SEO – find Keywords
Some people have found AI great for generating keywords for their blogs and content. However, if you do use it for this, you’d want to check the keywords it generates are actual search terms.
When Ahrefs used ChatGPT to generate keywords around the topic of “golf”, their Keywords Explorer tool showed that none of the returned phrases had any search demand — no one was using them for organic searches. Which kinda made them a bit useless!
Create Social media posts
Once you’ve written (the traditional way, not using AI — I’ll explain why in a minute) and published the blog post you’ll probably want to share it on social media.
I don’t have a dog training blog post to give as an example so here’s one from Click and Repeat:
It’s even given me the hashtags to use. You can also get it to brainstorm social campaigns and content calendars. Although ChatGPT doesn’t access the internet, it’s pulling the relevant information from the URL and additional information I gave it.
What are the pitfalls?
AI tools such as ChatGPT can really cut the boring work of content creation. But…they have some pretty major limitations and caveats to keep in mind.
Doesn’t work well for long form content
The biggest thing to remember when using AI tools is that they’re not human. I know, that’s a pretty weird statement. Of course you know they’re not human! But you may be surprised at just how much it feels as if there is a sentient being on the other side of the screen.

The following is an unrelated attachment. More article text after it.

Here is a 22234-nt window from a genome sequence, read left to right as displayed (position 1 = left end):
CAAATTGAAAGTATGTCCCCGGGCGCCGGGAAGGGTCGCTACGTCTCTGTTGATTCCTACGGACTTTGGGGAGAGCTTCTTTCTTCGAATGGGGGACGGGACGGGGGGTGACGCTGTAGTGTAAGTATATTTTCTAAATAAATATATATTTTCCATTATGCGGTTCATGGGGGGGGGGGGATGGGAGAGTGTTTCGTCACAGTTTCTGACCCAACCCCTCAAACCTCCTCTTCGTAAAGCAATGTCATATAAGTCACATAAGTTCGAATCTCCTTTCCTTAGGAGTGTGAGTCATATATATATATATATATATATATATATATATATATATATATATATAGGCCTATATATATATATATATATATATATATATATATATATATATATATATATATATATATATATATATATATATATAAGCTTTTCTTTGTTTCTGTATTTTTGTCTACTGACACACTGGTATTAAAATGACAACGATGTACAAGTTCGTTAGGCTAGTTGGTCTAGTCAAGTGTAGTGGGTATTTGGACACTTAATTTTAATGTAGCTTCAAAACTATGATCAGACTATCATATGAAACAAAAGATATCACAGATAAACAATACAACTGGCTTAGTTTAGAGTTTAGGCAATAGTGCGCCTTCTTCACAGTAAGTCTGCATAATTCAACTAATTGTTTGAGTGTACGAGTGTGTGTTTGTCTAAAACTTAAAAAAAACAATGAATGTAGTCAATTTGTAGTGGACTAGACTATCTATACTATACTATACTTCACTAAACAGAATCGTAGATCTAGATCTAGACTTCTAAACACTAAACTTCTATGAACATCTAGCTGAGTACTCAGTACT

And that “feeling” of talking to a human can make it easy to forget that AI doesn’t have all the skills that make humans, well, human. Your AI buddy doesn’t have empathy, moral judgment, or a good grasp of nuance. Sure, it can do humor — and sarcasm:
But when you write long-form content such as blog posts or educational material your clients and audience are wanting to hear from you, in your voice — with your insights and opinions. AI can’t replicate that for you. It also may not “agree” with your training ethics or moral stance — and it can’t “understand” your core values and principles so those will be missing from the content it produces for you.
If you’re using content to build “know, like and trust,” using AI to create that content will surely miss the mark because YOU are missing from the piece.
Results aren’t always accurate
You’d think machines would be above deceit, wouldn’t you? Well, surprisingly, AI has been known to lie. If it’s asked something and it doesn’t know the answer it can sometimes make stuff up! In fact, the makers of ChatGPT go as far as to include some warnings on the opening screen to this effect:
And it’s worth remembering that the results you get out are only as good as the data it was pulled from. If there is misinformation liberally scattered through the original data, it’s highly likely to appear in your results. AI can’t know truth from fiction when fiction has been presented as truth.
Risks of plagiarism
Although we’re told that ChatGPT doesn’t regurgitate text verbatim from the data it’s been fed, there are anecdotal reports of users recognizing blocks of text from articles they’ve previously read on the topic they’ve used as a prompt. Closer inspection has shown that yes, the text has been used in its original form.
That might not bother you much, but it’s highly likely to bother the original author should they stumble upon your usage. And really, who wants to be passing off someone else’s work as their own anyway?
As with so many other tools, it’s best to keep AI’s limitations in mind. Fact check and edit everything before you publish it. This is especially true if you use AI for research, as this is the area where things seem to be most likely to go awry.
As long as you keep these caveats front and center, you can have a lot of fun — and save heaps of time — by using AI tools to help with the drudge tasks of content marketing. Why not give it a go?